Dealing With Hard Hearts

Pastor Kim Gilliland
Thanksgiving/Worldwide Communion
SCRIPTURE: Genesis 2: 18-24 and Mark 10: 2-12
Jesus replied, “Moses gave you this law because you are so heartless. But in the beginning God made a man and a woman. That’s why a man leaves his father and mother and gets married.
Mark 10: 5 (NIV)


Today is an important day. Not only is it Thanksgiving Sunday, it’s also Worldwide Communion Sunday. And somehow that seems most appropriate because if there is one thing that we can be thankful for, it is that we are part of a communion of saints that we call the church. And we aren’t just part of this congregation, we are part of a worldwide body of believers who join together with a common Saviour, inspired by the Holy Spirit to do the work of God. And that’s part of what we celebrate on Worldwide Communion Sunday. It’s one of those days when Christians of all stripes get past their denominational labels and differences in theology and just remember who we are and, more importantly, whose we are. We are children of God forgiven and redeemed by our common faith in Jesus Christ. That’s worth celebrating. So let us give thanks.

There is just so much to be thankful for. I was thinking about that this week. You know, in a world in which there are lots of hungry people, most of us have enough to eat. In a world where people are homeless, we have places to live. In a world where many lack proper medicine, we have affordable health care. In a world where many people of faith are persecuted, we can worship freely and without fear of reprisals. We have so much to be thankful for that if we all went around this room and each of us named something for which we are thankful and then did it again and again and again until we ran out of things, we’d be here all day and the turkey would never get cooked. There truly is so much to be thankful for.

Having said that, some of the things that we’re most thankful for come with their downsides. I know that there are more than a few animal lovers here today. I’m one of them. I happen to love my dog. She’s a four year old German Shepherd and we do lots of things together. I usually walk her. I usually feed her. She runs with me. She goes to the post office with me where she usually gets a dog biscuit. Sometimes I take her in the car when we do errands. In the evening when I’m relaxing in front of the TV or reading, she’s usually on the couch beside me. I love it when she puts her head on my lap and I stroke her soft ears. It’s a bit of peace in a sometimes hectic world.

But she’s not perfect and she comes with definite drawbacks. Do you have any idea how much fur comes out of that girl? I brush her almost every day but every day more and more dog hair seems to accumulate in the corner of the living room and kitchen. Sometimes it balls up under the couch in the family room. And I don’t like that. But it’s part of having a dog. And I can either let it annoy me or I can thank God for it. What it’s come down to is this; dog hair is just part of our decor especially when I think about how less happiness there would be in my life if there was no dog hair to sweep up. So, as it says in 1 Thessalonians 5:18 (CEV), “In everything give thanks: for this is the will of God in Christ Jesus concerning you.” Give thanks for everything including dog hair.  We truly do have so much to be thankful for.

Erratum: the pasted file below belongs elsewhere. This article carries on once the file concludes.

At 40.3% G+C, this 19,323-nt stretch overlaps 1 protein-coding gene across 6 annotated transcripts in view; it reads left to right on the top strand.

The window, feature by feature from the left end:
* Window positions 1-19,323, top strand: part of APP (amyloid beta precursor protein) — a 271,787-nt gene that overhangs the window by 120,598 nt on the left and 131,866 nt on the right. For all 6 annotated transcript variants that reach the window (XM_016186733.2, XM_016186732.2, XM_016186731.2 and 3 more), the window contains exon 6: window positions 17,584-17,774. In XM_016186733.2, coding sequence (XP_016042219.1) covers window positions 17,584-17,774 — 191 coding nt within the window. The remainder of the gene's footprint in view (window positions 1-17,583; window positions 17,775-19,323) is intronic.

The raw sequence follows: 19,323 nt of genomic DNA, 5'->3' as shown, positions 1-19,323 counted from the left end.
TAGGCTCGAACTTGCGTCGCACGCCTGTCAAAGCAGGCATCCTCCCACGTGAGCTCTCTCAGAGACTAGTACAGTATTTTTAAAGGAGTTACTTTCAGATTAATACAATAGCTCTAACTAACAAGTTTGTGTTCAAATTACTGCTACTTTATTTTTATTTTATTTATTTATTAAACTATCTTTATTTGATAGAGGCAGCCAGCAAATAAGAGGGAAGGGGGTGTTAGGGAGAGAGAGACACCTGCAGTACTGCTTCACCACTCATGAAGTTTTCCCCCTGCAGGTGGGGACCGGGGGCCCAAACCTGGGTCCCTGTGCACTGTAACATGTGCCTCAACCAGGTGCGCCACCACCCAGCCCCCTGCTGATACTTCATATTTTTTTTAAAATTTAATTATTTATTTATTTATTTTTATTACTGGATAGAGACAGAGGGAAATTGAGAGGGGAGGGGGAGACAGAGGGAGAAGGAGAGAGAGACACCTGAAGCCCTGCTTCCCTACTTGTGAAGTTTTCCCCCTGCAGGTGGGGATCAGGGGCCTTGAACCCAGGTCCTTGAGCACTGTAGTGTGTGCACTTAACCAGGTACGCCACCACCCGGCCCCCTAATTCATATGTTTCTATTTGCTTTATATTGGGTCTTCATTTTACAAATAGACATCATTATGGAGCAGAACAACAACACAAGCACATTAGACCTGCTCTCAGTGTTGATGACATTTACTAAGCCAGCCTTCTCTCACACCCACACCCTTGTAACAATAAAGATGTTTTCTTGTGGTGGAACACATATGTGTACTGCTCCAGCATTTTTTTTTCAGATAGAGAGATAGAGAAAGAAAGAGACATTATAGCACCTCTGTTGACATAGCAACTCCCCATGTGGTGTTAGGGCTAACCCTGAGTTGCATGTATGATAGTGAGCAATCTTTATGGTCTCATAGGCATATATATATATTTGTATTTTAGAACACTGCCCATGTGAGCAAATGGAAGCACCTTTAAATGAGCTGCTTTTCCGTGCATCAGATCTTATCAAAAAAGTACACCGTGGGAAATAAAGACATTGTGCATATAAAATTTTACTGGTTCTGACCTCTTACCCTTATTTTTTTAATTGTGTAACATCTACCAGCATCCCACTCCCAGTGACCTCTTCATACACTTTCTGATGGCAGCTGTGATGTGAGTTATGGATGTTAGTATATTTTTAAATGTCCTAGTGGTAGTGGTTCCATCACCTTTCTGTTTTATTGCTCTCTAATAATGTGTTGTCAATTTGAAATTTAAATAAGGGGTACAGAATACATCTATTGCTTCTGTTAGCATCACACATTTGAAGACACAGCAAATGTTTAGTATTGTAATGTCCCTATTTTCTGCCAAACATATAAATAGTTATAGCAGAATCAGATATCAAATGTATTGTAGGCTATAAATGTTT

One of the challenges we face, however, is that we don’t always appreciate what God has given us. I suspect that all of us know people who always want more. No matter what they have, it is never enough. If they have a car, they want a better one or another one. If they have a house, they want a bigger one. The clothes they wear aren’t stylish enough and the food they eat isn’t tasty enough. You know what I mean. And even their relationships aren’t good enough.

I think Jesus has something to say to these people. I think Jesus would say, “Be thankful for what you have because it is my Father’s gift to you.”

We see that in the Gospel reading from Mark that I want to share with you now. Mark 10:2-4 (CEV) says this:

Some Pharisees wanted to test Jesus. So they came up to him and asked if it was right for a man to divorce his wife.

Jesus asked them, “What does the Law of Moses say about that?”

They answered, “Moses allows a man to write out divorce papers and send his wife away.”

Here we have a group of Pharisees – who were people who opposed Jesus – trying to trap him with a question about divorce. Jesus turns it around by asking them a question. What does the law of Moses say about divorce? And they give the right answer. The law says that man can give his wife a certificate of divorce and send her away. That might be the right answer but it’s not an easy one for us to understand because it’s written with 2,000 year old customs in mind so let me give you some context. Back in those days, divorce was possible. It was also quite easily done. All a man had to do was give his wife a certificate saying that he was done with her and that she was free to go find someone else to marry. That was it. Women couldn’t do it to their husbands but men could do it to their wives. Remember that this was a very patriarchal society.

But why would the men do this? It could be for a serious violation of the marriage such as his wife being unfaithful. But it could also be for much more trivial things. A wife could be given a certificate of divorce and sent away because she was not a good housekeeper or because her husband deemed her to be an unfit mother or simply because she burned the bread she was supposed to make for supper. I’m not kidding. “I asked for bread not toast so off you go. Don’t forget your certificate.”